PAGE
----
REDUX: Dando is releasing his first album under the name Lemonheads in 10 years.
Evan Dando lives in a high-rise apartment building in Lower Manhattan whose rooftop patio affords an intimate view of the sprawling construction site where the World Trade Center once stood. Five years and one day after terrorists flew two airplanes into the Twin Towers, Dando is standing on the patio pointing out where he was when the second of those two planes passed directly over his head. “The memory is seared into my brain,” he says, the tone of his voice reflecting the horror of September 11 but also the awe with which a stoner describes a laser-light show. “But I think seeing it so closely actually helped me make sense of it.”
Dando’s been doing a lot of looking back lately, most of it happier than that. The Lemonheads (Vagrant) is the first album in 10 years from the group he formed in Boston in 1986. He recorded it in Colorado with the rhythm section of the Descendents, bassist Karl Alvarez and drummer Bill Stevenson, and though it’s a little harder-rocking than the Lemonheads’ early-’90s folk-rock stuff, it suggests that his knack for perfect little pop songs hasn’t dimmed with age. He’ll spend November and December touring American clubs — the band hit Avalon on December 16 — and playing stuff from The Lemonheads as well as gems from his extensive songbook.
Here’s some of what he had to say about the Lemonheads’ return.
Despite a rotating cast of band mates, the Lemonheads have always been your show. Yet you released an album of songs under your own name in 2003. Why resurrect the Lemonheads for this one?
This thing happened in Brazil where all these young Brazilian bands got together and did a tribute to the Lemonheads. And I thought, “If that’s happening in Brazil, I might as well get the band back together.”
But the current Lemonheads are a totally different band from the one on the last Lemonheads album. You’re the only constant.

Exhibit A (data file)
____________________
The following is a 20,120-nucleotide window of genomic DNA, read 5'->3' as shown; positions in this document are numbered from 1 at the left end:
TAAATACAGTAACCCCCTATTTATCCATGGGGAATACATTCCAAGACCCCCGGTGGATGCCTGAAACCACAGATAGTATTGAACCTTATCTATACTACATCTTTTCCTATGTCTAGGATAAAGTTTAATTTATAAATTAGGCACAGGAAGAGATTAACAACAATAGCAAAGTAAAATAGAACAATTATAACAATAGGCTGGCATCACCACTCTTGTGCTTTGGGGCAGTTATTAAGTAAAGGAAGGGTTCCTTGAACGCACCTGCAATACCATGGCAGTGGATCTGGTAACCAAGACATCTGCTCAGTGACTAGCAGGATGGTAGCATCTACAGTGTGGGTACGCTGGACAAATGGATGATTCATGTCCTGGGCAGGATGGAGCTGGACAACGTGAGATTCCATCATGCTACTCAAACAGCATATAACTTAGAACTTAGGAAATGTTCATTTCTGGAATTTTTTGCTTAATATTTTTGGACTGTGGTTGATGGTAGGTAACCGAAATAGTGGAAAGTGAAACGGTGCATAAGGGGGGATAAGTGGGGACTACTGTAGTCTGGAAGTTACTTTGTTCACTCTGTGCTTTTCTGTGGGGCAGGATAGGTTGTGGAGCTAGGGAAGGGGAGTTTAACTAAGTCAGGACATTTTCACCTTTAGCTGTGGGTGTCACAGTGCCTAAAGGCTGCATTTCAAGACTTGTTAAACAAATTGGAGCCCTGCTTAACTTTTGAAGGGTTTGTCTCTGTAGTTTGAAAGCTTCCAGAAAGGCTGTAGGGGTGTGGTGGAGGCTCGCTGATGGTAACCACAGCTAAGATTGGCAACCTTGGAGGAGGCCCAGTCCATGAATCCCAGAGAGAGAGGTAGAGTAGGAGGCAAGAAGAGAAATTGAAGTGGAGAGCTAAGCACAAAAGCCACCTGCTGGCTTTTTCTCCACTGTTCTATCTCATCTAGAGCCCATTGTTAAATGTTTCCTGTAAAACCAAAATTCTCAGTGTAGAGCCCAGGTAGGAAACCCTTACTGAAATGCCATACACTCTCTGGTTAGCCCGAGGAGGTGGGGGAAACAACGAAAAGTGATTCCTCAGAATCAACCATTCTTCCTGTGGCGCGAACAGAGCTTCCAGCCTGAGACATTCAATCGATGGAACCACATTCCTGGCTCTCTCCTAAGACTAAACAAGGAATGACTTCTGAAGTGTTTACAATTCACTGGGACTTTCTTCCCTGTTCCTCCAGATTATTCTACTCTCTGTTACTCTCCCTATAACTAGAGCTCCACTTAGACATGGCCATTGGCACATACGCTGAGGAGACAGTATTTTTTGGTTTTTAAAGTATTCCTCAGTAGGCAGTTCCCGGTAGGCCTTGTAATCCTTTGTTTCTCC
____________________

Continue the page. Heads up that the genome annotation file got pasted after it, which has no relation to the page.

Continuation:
Well, I mean, it hasn’t been the same people since 1989. On Lick I played all the tracks on the first song, you know what I mean? So I felt quite justified in taking the name over a long time ago. This has been happening with every Lemonheads record since Lovey. I think I finally found people that I think are really up to snuff as far as musicianship goes on this one, and I wanna stick with them for the next one too.
Did you and Karl and Bill, who also co-produced the album with you, share an instant rapport?
Absolutely. I met Bill 20 years ago and I met Karl 10 years ago. I know I learned a lot working with them, and Bill said to me that he learned a lot doing the record.
What do you think Bill learned?
It was a different way of recording for him — he’d never played slow.
The Descendents happened a little earlier than the Lemonheads. Do you think of Bill as a sort of punk-rock elder?
Bill was part of the first wave, you know? They’d sleep on Ian MacKaye’s sofa when they were in DC; they were really in there when he was with Black Flag. He always says there was 250 people that were in the first wave of hardcore. He was one of them. He’s not a lot older than me, but he’s more experienced and certainly a master at his craft. He’s a really great songwriter, which not that many people know. A lot of the best Descendents songs were written by Bill — a lot of people’s favorites.
As a producer, did he create a different experience in the studio from what you’re used to?
He’s really quick — so quick that I was kind of like, “Whoa, it’s sunny out. Can’t I just wait five minutes?” But we worked that out eventually. I’m more leisurely than him. He really just wants to work when he’s working and not work when he’s not working.
Do you respond well to that kind of whip-cracking?
I do. Sometimes I need a kick in the pants. I also like having a creative partner. In a way, this record is a product of our vision; it was a real collaborative effort.
The new music seems to reflect that recording process. Most of it’s loud and up-tempo.
It was sort of getting back to the earlier Lemonheads stuff, but played better. We used to take five days to do a record. And we took maybe a month and a half over a year and a half on this one. Which was lucky, because I didn’t have all the songs done until then anyway. But the recording process wasn’t anything like the old days, really, except that we cut the tracks live.